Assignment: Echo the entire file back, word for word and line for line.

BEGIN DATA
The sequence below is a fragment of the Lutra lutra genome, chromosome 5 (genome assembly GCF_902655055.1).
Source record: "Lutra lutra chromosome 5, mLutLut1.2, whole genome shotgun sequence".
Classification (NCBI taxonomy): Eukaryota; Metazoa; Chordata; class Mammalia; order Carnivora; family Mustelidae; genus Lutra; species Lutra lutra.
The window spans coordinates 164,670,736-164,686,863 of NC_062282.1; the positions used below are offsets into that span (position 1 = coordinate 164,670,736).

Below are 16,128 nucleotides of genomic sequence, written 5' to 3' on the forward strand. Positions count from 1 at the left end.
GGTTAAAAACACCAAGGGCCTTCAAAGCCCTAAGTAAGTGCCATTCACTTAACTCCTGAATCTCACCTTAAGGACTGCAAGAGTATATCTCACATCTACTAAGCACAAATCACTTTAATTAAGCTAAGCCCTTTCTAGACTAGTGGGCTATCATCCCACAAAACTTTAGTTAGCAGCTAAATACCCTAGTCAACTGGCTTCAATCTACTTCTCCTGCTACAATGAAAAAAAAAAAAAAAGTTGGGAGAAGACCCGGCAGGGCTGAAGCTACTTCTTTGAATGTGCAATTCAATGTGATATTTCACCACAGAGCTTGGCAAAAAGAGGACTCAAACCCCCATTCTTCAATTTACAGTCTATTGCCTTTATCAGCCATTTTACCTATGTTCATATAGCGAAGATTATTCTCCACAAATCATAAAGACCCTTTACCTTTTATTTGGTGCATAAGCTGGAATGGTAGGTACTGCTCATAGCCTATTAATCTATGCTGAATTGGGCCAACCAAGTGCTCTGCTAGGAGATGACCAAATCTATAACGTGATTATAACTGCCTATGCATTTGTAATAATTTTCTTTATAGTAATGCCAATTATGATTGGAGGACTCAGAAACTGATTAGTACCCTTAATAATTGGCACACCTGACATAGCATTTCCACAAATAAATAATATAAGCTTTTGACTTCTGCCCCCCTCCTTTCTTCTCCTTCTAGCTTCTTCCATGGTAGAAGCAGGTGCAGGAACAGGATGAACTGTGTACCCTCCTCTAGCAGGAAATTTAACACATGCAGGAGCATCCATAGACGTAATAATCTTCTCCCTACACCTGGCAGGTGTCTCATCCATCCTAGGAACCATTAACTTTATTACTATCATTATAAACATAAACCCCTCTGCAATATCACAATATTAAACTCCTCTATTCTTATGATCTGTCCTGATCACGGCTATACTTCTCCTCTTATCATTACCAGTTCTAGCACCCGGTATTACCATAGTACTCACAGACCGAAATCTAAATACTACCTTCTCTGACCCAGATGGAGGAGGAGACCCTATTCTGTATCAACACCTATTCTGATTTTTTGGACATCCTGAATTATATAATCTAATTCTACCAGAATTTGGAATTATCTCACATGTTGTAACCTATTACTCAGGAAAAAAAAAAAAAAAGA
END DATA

The sequence below is a fragment of the Lutra lutra genome, chromosome 5 (genome assembly GCF_902655055.1).
Source record: "Lutra lutra chromosome 5, mLutLut1.2, whole genome shotgun sequence".
Classification (NCBI taxonomy): Eukaryota; Metazoa; Chordata; class Mammalia; order Carnivora; family Mustelidae; genus Lutra; species Lutra lutra.
The window spans coordinates 164,670,736-164,686,863 of NC_062282.1; the positions used below are offsets into that span (position 1 = coordinate 164,670,736).

Below are 16,128 nucleotides of genomic sequence, written 5' to 3' on the forward strand. Positions count from 1 at the left end.
GGTTAAAAACACCAAGGGCCTTCAAAGCCCTAAGTAAGTGCCATTCACTTAACTCCTGAATCTCACCTTAAGGACTGCAAGAGTATATCTCACATCTACTAAGCACAAATCACTTTAATTAAGCTAAGCCCTTTCTAGACTAGTGGGCTATCATCCCACAAAACTTTAGTTAGCAGCTAAATACCCTAGTCAACTGGCTTCAATCTACTTCTCCTGCTACAATGAAAAAAAAAAAAAAAGTTGGGAGAAGACCCGGCAGGGCTGAAGCTACTTCTTTGAATGTGCAATTCAATGTGATATTTCACCACAGAGCTTGGCAAAAAGAGGACTCAAACCCCCATTCTTCAATTTACAGTCTATTGCCTTTATCAGCCATTTTACCTATGTTCATATAGCGAAGATTATTCTCCACAAATCATAAAGACCCTTTACCTTTTATTTGGTGCATAAGCTGGAATGGTAGGTACTGCTCATAGCCTATTAATCTATGCTGAATTGGGCCAACCAAGTGCTCTGCTAGGAGATGACCAAATCTATAACGTGATTATAACTGCCTATGCATTTGTAATAATTTTCTTTATAGTAATGCCAATTATGATTGGAGGACTCAGAAACTGATTAGTACCCTTAATAATTGGCACACCTGACATAGCATTTCCACAAATAAATAATATAAGCTTTTGACTTCTGCCCCCCTCCTTTCTTCTCCTTCTAGCTTCTTCCATGGTAGAAGCAGGTGCAGGAACAGGATGAACTGTGTACCCTCCTCTAGCAGGAAATTTAACACATGCAGGAGCATCCATAGACGTAATAATCTTCTCCCTACACCTGGCAGGTGTCTCATCCATCCTAGGAACCATTAACTTTATTACTATCATTATAAACATAAACCCCTCTGCAATATCACAATATTAAACTCCTCTATTCTTATGATCTGTCCTGATCACGGCTATACTTCTCCTCTTATCATTACCAGTTCTAGCACCCGGTATTACCATAGTACTCACAGACCGAAATCTAAATACTACCTTCTCTGACCCAGATGGAGGAGGAGACCCTATTCTGTATCAACACCTATTCTGATTTTTTGGACATCCTGAATTATATAATCTAATTCTACCAGAATTTGGAATTATCTCACATGTTGTAACCTATTACTCAGGAAAAAAAAAAAAAAAGA